There are several issues to consider when evaluating your requirements for code generation.

Application Considerations for Code Generation in Ruby

The requirements of your application generally dictate whether you should use dynamic or static code generation. Dynamic code generation is convenient for a number of reasons:

  • It avoids the intermediate compilation step required by static code generation.
  • It makes the application more compact because the application requires only the Slice files, not the additional files produced by static code generation.
  • It reduces complexity, which is especially helpful during testing, or when writing short or transient programs.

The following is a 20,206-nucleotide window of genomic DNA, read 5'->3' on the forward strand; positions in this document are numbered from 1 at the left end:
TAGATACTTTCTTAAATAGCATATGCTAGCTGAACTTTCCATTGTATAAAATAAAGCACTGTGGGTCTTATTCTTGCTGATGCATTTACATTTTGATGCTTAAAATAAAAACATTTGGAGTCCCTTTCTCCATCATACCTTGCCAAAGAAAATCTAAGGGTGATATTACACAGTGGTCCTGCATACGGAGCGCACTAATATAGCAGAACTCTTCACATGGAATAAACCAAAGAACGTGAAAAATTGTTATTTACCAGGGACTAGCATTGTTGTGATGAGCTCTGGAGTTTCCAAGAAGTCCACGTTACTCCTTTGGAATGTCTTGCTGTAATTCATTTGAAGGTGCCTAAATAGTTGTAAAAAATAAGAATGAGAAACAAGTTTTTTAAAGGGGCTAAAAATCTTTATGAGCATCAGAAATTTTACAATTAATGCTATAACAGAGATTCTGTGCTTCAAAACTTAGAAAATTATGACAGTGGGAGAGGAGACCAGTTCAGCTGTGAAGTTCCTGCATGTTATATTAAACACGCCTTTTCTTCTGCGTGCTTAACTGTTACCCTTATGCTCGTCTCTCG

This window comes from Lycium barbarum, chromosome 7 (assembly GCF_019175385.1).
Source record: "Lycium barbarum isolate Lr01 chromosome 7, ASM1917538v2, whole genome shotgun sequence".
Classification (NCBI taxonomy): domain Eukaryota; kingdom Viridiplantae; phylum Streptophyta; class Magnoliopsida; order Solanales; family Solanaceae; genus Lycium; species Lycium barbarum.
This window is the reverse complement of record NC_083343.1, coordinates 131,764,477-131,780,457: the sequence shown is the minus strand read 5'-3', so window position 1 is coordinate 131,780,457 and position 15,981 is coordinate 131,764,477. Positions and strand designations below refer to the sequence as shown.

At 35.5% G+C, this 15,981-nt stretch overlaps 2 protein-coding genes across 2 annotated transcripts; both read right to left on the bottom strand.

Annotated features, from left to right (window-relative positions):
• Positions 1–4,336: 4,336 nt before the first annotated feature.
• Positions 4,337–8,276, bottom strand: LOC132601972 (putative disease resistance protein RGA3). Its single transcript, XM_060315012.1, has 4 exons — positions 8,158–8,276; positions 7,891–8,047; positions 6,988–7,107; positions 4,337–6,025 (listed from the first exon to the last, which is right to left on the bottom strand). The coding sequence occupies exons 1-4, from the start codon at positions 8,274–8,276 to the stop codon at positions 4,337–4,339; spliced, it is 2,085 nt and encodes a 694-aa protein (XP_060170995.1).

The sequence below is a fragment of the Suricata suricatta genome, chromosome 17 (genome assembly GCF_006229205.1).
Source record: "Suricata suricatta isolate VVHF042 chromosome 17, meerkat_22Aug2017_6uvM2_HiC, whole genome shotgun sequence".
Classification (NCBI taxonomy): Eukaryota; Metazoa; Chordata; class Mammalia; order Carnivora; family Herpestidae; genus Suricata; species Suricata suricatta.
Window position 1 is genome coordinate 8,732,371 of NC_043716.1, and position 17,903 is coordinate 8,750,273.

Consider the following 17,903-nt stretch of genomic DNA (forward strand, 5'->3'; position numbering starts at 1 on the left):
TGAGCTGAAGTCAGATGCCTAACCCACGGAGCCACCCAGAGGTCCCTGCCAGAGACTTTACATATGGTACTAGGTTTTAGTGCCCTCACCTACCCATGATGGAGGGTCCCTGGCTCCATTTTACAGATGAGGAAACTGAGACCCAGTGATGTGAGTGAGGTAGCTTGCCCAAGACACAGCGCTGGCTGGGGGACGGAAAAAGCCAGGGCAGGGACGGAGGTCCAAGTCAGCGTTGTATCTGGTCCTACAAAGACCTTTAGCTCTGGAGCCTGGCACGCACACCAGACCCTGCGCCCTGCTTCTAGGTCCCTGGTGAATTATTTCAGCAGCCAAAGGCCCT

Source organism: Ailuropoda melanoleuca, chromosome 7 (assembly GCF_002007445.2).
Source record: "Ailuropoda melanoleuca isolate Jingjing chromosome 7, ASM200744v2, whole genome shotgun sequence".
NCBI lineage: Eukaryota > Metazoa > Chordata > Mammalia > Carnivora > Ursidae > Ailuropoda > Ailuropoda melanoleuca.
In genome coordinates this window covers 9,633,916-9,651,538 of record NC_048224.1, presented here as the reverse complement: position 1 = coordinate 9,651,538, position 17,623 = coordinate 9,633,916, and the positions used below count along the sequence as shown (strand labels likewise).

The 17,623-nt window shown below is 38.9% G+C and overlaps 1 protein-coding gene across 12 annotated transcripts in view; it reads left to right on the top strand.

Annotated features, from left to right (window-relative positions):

Static code generation, on the other hand, is appropriate in many situations:

  • when an application uses a large number of Slice definitions and the startup delay must be minimized
  • when it is not feasible to deploy Slice files with the application
  • when a number of applications share the same Slice files
  • when Ruby code is required in order to utilize third-party Ruby tools.

Mixing Static and Dynamic Generation in Ruby

You can safely use a combination of static and dynamic translation in an application. For it to work properly, you must correctly manage the include paths for Slice translation and the Ruby interpreter so that the statically-generated code can be imported properly by require.

For example, suppose you want to dynamically load the following Slice definitions:

#include <Glacier2/>

module MyApp {